Should the finance minster be replaced, negotiations with the IMF would likely remain largely unaffected. We believe that in this scenario, a change of finance minister would happen quickly and would not result in significant delays in talks with the IMF. Moreover, local media have identified current NPP MP Mark Assibey-Yeboah as the party’s favourite to replace Ofori-Atta. Given that Assibey-Yeboah had already called on the government to resort to the IMF in H122 – while Ofori-Atta remained opposed to an IMF bailout – we believe that he would take a more accommodative approach towards negotiations with the Fund. As such, we believe that a change of finance minister would most likely not impact the timeline of IMF negations and we would retain our view that a staff-level agreement will be reached in Q123.

Public Discontent Will Grow Further Amid Weakening Economic Conditions

Ghana – Number Of Protests & Riots (2021-2022)

Source: The Armed Conflict Location & Event Data Project, Fitch Solutions

The government will face additional pressure from more frequent protests and industrial action. Worsening living standards amid rising consumer prices – inflation reached 40.4% y-o-y in October 2022, the highest reading since 2001 – and tighter monetary conditions have led to a 72.7% q-o-q increase in protests and riots across in Q322 (see chart above). The country has also seen large industrial action in recent months, including a three-day retail strike in Accra in October.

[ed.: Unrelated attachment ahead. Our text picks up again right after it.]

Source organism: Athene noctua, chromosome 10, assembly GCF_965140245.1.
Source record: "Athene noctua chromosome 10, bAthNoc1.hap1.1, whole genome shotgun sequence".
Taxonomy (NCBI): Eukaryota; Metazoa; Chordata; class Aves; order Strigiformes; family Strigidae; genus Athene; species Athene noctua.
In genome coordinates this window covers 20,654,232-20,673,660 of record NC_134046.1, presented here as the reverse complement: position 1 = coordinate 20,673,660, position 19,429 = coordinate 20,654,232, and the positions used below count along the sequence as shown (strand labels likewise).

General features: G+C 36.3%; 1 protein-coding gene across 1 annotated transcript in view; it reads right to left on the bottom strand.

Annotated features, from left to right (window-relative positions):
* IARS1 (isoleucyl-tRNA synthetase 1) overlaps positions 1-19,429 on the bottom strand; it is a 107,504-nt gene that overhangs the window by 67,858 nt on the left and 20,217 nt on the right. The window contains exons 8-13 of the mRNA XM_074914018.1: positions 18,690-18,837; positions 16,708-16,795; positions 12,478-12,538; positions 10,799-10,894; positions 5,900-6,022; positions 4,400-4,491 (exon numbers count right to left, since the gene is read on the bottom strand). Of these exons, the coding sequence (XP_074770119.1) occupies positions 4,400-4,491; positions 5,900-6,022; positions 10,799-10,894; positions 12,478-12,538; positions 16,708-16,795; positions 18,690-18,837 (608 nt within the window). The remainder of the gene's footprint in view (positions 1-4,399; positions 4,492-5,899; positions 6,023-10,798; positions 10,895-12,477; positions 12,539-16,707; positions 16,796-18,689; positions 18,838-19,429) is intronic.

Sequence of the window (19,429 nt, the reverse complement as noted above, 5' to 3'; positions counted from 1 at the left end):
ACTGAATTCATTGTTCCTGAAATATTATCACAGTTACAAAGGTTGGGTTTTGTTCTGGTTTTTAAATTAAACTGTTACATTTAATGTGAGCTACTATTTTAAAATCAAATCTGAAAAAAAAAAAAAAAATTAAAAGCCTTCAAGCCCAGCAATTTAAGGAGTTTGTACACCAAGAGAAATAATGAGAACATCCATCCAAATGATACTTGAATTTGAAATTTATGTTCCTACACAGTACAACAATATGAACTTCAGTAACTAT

Given that inflation is primarily driven by currency weakness, we expect price growth to remain elevated in the months ahead. Indeed, significant capital and financial account outflows caused by weakening investor sentiment will continue to weigh on the currency. Our view is further informed by the fact that previous periods of significant exchange rate weakness in Ghana all lasted roughly 12-14 months (see chart below), suggesting that the cedi will continue to depreciate into the Q123 (the current sell-off started in January 2022). This will keep inflation high, weighing on living standards and eroding support for the government.

History Suggests That The Cedi Has Further To Fall

Ghana – Exchange Rate Index, 1 = First Month Of Depreciation

Note: This chart shows the indexed value of the GHS against the USD per month during periods of significant weakness. Source: Macrobond, Fitch Solutions

However, we do not believe that an increase in anti-government sentiment under a likely IMF programme will undermine fiscal consolidation efforts. As part of an IMF programme, we would expect the government to have to implement fiscal austerity measures – such as tax hikes – to improve public finances, further weighing on living standards. While we believe that this will lead to an uptick in protests and strikes, with potential negative implications for economic activity throughout 2023, it is unlikely that this will result in the government changing policy direction. Given the fiscal pressures Ghana faces and the fact that it has been cut off from the international capital market since late 2021, we believe that the authorities will demonstrate sufficient commitment to fiscal consolidation in order to meet IMF targets and restore market sentiment.

Source: norvan reports